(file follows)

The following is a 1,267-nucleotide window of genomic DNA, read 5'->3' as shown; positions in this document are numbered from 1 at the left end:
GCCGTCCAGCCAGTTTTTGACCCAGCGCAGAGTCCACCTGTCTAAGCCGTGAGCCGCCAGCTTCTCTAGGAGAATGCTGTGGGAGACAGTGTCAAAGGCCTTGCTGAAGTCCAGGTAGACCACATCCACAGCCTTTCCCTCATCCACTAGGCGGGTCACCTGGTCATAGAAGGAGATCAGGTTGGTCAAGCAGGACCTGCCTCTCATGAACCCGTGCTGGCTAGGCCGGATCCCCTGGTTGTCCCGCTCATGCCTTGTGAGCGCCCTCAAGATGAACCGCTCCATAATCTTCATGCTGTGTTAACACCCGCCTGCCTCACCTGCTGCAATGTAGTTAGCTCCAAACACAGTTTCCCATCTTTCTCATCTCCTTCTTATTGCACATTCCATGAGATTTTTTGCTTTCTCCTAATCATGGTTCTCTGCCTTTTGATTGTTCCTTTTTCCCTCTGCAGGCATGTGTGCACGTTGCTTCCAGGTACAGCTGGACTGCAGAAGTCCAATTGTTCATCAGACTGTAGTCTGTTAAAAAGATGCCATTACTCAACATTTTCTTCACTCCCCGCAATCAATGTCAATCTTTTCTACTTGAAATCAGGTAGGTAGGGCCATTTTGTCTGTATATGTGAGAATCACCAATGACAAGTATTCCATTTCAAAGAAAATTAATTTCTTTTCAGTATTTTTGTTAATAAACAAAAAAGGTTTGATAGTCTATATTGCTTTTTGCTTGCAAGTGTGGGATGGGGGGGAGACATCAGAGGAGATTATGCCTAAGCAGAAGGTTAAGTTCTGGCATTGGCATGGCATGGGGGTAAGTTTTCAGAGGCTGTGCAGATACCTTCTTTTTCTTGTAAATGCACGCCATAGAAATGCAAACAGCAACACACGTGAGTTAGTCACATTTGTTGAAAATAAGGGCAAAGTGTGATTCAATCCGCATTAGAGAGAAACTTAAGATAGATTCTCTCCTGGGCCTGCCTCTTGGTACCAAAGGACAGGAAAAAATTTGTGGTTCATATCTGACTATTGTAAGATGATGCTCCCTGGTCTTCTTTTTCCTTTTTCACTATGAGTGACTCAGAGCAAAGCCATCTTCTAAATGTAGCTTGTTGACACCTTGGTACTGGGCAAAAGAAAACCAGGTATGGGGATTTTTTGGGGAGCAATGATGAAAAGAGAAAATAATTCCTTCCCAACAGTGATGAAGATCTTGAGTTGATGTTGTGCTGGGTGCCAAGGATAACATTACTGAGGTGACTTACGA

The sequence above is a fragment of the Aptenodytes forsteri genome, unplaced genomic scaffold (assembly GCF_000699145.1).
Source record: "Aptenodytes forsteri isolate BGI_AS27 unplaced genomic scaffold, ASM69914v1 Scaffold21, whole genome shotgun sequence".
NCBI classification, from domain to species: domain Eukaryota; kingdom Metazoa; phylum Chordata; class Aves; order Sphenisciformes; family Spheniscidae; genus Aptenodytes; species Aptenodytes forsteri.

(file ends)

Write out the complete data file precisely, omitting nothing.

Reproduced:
The following is a 1,267-nucleotide window of genomic DNA, read 5'->3' as shown; positions in this document are numbered from 1 at the left end:
GCCGTCCAGCCAGTTTTTGACCCAGCGCAGAGTCCACCTGTCTAAGCCGTGAGCCGCCAGCTTCTCTAGGAGAATGCTGTGGGAGACAGTGTCAAAGGCCTTGCTGAAGTCCAGGTAGACCACATCCACAGCCTTTCCCTCATCCACTAGGCGGGTCACCTGGTCATAGAAGGAGATCAGGTTGGTCAAGCAGGACCTGCCTCTCATGAACCCGTGCTGGCTAGGCCGGATCCCCTGGTTGTCCCGCTCATGCCTTGTGAGCGCCCTCAAGATGAACCGCTCCATAATCTTCATGCTGTGTTAACACCCGCCTGCCTCACCTGCTGCAATGTAGTTAGCTCCAAACACAGTTTCCCATCTTTCTCATCTCCTTCTTATTGCACATTCCATGAGATTTTTTGCTTTCTCCTAATCATGGTTCTCTGCCTTTTGATTGTTCCTTTTTCCCTCTGCAGGCATGTGTGCACGTTGCTTCCAGGTACAGCTGGACTGCAGAAGTCCAATTGTTCATCAGACTGTAGTCTGTTAAAAAGATGCCATTACTCAACATTTTCTTCACTCCCCGCAATCAATGTCAATCTTTTCTACTTGAAATCAGGTAGGTAGGGCCATTTTGTCTGTATATGTGAGAATCACCAATGACAAGTATTCCATTTCAAAGAAAATTAATTTCTTTTCAGTATTTTTGTTAATAAACAAAAAAGGTTTGATAGTCTATATTGCTTTTTGCTTGCAAGTGTGGGATGGGGGGGAGACATCAGAGGAGATTATGCCTAAGCAGAAGGTTAAGTTCTGGCATTGGCATGGCATGGGGGTAAGTTTTCAGAGGCTGTGCAGATACCTTCTTTTTCTTGTAAATGCACGCCATAGAAATGCAAACAGCAACACACGTGAGTTAGTCACATTTGTTGAAAATAAGGGCAAAGTGTGATTCAATCCGCATTAGAGAGAAACTTAAGATAGATTCTCTCCTGGGCCTGCCTCTTGGTACCAAAGGACAGGAAAAAATTTGTGGTTCATATCTGACTATTGTAAGATGATGCTCCCTGGTCTTCTTTTTCCTTTTTCACTATGAGTGACTCAGAGCAAAGCCATCTTCTAAATGTAGCTTGTTGACACCTTGGTACTGGGCAAAAGAAAACCAGGTATGGGGATTTTTTGGGGAGCAATGATGAAAAGAGAAAATAATTCCTTCCCAACAGTGATGAAGATCTTGAGTTGATGTTGTGCTGGGTGCCAAGGATAACATTACTGAGGTGACTTACGA

The sequence above is a fragment of the Aptenodytes forsteri genome, unplaced genomic scaffold (assembly GCF_000699145.1).
Source record: "Aptenodytes forsteri isolate BGI_AS27 unplaced genomic scaffold, ASM69914v1 Scaffold21, whole genome shotgun sequence".
NCBI classification, from domain to species: domain Eukaryota; kingdom Metazoa; phylum Chordata; class Aves; order Sphenisciformes; family Spheniscidae; genus Aptenodytes; species Aptenodytes forsteri.